He was 29 years old, a husband and the father of three young children
On Monday, May 16, 2011, a 29 year old Christian husband and father of three children was kidnapped by Islamic militants in Iraq. His mutilated body, showing signs of extreme torture, was found by a bridge. His head had been severed and his eyes gouged out.
KIRKUK, Iraq (Catholic Online) - Last Friday, a 29 year old Christian husband and father of three children was kidnapped by Islamic militants in Iraq. A ransom of the equivalent of $100,000 US was demanded.
On Monday, May 16, 2011, his mutilated body, showing signs of extreme torture was found by a bridge. His head had been severed and his eyes had been gouged out.
The heroic Archbishop of Kirkuk, Louis Sako, praised the heroism of this Christian man and the continuing strength and faith of the Christian community in Iraq.
He strongly condemned the evil noting the growing hostility toward Christians in Iraq, "In all these years, I have never heard of a single Christian converting to Islam, despite the many threats."
He indicated that many Muslims regularly seek to convert to the Christian faith but noted "I am not allowed to baptize them. There is no religious freedom!"
In an impassioned plea he addressed the perpetrators whom he called, "those who were capable of committing such an inhuman act".
He asked them to consider Mr Issa's widow and the children that their eveil act had left as orphans noting, "If there is no human justice, sooner or later, there will be divine justice."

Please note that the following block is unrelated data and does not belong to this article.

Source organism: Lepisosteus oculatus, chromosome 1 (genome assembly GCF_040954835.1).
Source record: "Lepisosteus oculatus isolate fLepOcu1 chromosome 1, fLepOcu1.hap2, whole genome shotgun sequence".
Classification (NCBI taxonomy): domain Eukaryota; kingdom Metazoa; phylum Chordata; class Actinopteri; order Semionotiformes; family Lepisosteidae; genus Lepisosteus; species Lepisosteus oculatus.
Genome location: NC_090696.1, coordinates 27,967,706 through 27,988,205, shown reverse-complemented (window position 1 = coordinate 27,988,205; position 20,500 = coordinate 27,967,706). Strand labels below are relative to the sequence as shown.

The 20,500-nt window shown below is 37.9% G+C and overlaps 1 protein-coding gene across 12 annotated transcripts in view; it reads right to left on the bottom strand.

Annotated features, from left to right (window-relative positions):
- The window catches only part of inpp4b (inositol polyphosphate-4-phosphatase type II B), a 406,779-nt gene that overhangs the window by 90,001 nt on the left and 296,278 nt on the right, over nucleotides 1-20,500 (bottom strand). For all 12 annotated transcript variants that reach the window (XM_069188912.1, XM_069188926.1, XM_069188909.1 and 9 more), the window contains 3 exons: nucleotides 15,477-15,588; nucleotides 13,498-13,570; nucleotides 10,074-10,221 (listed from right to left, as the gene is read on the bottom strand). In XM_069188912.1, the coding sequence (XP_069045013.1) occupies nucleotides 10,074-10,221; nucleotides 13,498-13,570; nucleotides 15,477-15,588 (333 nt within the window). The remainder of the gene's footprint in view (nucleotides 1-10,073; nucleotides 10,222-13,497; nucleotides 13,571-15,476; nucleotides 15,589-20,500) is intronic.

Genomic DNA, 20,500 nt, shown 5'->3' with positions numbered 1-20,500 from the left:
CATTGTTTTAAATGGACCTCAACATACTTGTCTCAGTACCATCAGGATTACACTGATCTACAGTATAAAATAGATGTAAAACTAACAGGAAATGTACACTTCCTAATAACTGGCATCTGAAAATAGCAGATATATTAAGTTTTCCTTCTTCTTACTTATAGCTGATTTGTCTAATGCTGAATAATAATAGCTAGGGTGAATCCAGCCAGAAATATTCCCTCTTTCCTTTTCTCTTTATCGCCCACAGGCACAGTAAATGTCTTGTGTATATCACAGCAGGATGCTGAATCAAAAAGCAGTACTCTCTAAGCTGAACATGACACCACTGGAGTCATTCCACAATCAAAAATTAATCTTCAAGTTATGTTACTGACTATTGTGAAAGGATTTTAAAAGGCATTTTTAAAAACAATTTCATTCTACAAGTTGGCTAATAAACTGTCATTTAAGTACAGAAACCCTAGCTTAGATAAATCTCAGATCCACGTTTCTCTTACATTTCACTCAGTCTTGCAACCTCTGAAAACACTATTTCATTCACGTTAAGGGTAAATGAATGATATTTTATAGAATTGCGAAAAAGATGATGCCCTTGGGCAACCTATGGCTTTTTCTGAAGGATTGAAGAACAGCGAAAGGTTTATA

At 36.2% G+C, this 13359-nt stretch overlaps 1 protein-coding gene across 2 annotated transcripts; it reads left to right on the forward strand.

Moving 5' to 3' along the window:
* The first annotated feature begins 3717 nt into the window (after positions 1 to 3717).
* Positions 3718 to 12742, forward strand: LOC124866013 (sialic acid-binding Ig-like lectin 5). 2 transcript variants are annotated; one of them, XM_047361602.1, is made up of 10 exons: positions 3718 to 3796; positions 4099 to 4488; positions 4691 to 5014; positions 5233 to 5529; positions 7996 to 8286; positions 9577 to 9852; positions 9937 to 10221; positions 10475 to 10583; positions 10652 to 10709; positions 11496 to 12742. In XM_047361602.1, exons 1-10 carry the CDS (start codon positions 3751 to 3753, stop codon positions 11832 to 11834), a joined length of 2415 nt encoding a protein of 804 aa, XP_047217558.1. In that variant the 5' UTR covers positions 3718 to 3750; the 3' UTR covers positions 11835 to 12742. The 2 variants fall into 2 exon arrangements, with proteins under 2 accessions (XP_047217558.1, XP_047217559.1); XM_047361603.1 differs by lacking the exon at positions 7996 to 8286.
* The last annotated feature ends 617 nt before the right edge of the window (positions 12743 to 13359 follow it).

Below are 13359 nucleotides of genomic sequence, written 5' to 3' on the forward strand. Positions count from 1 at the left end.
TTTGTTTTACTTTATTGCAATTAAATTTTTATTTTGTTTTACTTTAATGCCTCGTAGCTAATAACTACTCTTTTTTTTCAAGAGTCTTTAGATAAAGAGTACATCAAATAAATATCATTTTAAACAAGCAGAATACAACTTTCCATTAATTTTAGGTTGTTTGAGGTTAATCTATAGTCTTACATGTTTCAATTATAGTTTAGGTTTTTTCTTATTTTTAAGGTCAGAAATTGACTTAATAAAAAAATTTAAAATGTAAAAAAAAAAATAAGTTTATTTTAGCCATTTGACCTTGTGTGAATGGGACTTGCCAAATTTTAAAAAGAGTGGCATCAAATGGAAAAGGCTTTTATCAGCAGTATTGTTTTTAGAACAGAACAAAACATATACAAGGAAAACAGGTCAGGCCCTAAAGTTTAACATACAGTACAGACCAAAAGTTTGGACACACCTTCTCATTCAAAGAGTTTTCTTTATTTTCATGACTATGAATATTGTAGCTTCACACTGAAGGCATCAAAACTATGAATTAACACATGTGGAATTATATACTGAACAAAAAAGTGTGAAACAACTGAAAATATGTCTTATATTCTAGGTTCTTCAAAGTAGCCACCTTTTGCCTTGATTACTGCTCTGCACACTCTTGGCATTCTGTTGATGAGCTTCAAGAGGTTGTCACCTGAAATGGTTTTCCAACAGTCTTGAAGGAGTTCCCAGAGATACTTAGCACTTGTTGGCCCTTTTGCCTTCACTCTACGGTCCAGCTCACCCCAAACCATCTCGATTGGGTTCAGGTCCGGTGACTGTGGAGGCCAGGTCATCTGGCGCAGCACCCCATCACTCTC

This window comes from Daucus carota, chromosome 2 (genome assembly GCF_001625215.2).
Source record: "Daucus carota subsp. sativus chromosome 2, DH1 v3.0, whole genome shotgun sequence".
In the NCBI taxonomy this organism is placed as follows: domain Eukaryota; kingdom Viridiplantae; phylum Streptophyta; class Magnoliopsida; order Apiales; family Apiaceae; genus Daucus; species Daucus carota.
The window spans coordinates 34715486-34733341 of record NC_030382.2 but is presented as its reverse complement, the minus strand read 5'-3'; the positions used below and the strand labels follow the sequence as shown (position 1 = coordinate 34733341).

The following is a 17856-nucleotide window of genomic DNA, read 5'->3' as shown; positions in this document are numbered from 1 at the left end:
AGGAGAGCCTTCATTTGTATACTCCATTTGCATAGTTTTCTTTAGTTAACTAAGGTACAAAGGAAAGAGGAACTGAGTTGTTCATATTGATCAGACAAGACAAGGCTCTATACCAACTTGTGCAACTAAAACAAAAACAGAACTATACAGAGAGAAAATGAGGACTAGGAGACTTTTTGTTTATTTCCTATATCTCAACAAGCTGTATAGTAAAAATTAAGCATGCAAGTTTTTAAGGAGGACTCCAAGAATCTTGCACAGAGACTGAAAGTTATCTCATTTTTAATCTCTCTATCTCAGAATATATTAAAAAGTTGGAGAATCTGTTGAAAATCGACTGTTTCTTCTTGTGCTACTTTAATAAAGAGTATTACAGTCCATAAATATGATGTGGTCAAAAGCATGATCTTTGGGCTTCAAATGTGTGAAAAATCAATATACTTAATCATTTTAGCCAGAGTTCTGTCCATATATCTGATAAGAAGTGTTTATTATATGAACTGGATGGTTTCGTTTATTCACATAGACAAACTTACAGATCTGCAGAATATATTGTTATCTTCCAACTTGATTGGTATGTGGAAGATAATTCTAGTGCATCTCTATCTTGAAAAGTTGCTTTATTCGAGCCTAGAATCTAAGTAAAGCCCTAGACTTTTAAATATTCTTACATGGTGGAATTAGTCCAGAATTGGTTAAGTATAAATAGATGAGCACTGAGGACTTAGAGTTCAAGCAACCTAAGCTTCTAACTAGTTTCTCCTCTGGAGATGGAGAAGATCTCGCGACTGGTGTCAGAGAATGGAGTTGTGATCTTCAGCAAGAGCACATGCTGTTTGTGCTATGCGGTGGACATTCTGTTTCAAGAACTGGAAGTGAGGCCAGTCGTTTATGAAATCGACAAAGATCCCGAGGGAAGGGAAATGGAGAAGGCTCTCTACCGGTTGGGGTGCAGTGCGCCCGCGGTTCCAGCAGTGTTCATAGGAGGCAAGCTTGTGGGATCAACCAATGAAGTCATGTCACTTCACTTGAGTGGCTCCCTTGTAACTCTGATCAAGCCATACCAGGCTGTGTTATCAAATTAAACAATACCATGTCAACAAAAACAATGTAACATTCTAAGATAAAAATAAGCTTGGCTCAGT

The Chaldean Catholic Archbishop of Erbil, Bashar Warda told Aid to the Church in Need that the "murder was meant to intimidate Christians so that in the future they will more readily pay ransom demands."
He indicated his strong suspicion that Islamist fundamentalists were behind the horror noting "that in some mosques hatred towards other faiths is still preached".
However, holding a minority position is Syrian Catholic Archbishop, Boutros Moshe of Mosul. He suspects the act was committed by criminal gangs seeking to extract money.
Representatives of "Aid to the Church in Need" (ACN) are visiting Iraq to evaluate the plight of the Church. They report a growing discouragement among Iraqi Christians.
The sentiment was captured by one priest who told them, "The Muslims speak to us constantly about a 'peaceful coexistence', but then when something happens, violence does not seem to be condemned by Muslim clerics."